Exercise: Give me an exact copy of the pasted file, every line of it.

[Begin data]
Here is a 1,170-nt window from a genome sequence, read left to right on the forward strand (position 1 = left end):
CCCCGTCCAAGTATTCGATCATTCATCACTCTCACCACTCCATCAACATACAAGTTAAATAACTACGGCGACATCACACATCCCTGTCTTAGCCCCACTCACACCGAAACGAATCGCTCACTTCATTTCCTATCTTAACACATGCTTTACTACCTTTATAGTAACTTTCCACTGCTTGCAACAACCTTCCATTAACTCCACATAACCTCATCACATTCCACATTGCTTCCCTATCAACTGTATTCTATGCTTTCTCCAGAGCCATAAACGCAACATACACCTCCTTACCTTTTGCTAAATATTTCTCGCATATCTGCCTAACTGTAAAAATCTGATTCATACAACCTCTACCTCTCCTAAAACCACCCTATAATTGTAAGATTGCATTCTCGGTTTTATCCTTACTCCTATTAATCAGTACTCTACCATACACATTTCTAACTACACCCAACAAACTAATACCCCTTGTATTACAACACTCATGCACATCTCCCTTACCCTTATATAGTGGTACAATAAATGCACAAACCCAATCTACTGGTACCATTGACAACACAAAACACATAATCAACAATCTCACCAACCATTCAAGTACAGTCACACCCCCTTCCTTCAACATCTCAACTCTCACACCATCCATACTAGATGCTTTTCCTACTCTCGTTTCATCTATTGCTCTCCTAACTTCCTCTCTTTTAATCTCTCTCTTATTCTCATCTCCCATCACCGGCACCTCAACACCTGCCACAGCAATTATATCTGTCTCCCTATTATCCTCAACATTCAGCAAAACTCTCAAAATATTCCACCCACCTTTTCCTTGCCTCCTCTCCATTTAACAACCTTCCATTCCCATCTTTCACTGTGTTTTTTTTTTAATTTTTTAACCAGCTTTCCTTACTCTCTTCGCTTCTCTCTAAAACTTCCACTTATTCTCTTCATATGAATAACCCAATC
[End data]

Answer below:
Here is a 1,170-nt window from a genome sequence, read left to right on the forward strand (position 1 = left end):
CCCCGTCCAAGTATTCGATCATTCATCACTCTCACCACTCCATCAACATACAAGTTAAATAACTACGGCGACATCACACATCCCTGTCTTAGCCCCACTCACACCGAAACGAATCGCTCACTTCATTTCCTATCTTAACACATGCTTTACTACCTTTATAGTAACTTTCCACTGCTTGCAACAACCTTCCATTAACTCCACATAACCTCATCACATTCCACATTGCTTCCCTATCAACTGTATTCTATGCTTTCTCCAGAGCCATAAACGCAACATACACCTCCTTACCTTTTGCTAAATATTTCTCGCATATCTGCCTAACTGTAAAAATCTGATTCATACAACCTCTACCTCTCCTAAAACCACCCTATAATTGTAAGATTGCATTCTCGGTTTTATCCTTACTCCTATTAATCAGTACTCTACCATACACATTTCTAACTACACCCAACAAACTAATACCCCTTGTATTACAACACTCATGCACATCTCCCTTACCCTTATATAGTGGTACAATAAATGCACAAACCCAATCTACTGGTACCATTGACAACACAAAACACATAATCAACAATCTCACCAACCATTCAAGTACAGTCACACCCCCTTCCTTCAACATCTCAACTCTCACACCATCCATACTAGATGCTTTTCCTACTCTCGTTTCATCTATTGCTCTCCTAACTTCCTCTCTTTTAATCTCTCTCTTATTCTCATCTCCCATCACCGGCACCTCAACACCTGCCACAGCAATTATATCTGTCTCCCTATTATCCTCAACATTCAGCAAAACTCTCAAAATATTCCACCCACCTTTTCCTTGCCTCCTCTCCATTTAACAACCTTCCATTCCCATCTTTCACTGTGTTTTTTTTTTAATTTTTTAACCAGCTTTCCTTACTCTCTTCGCTTCTCTCTAAAACTTCCACTTATTCTCTTCATATGAATAACCCAATC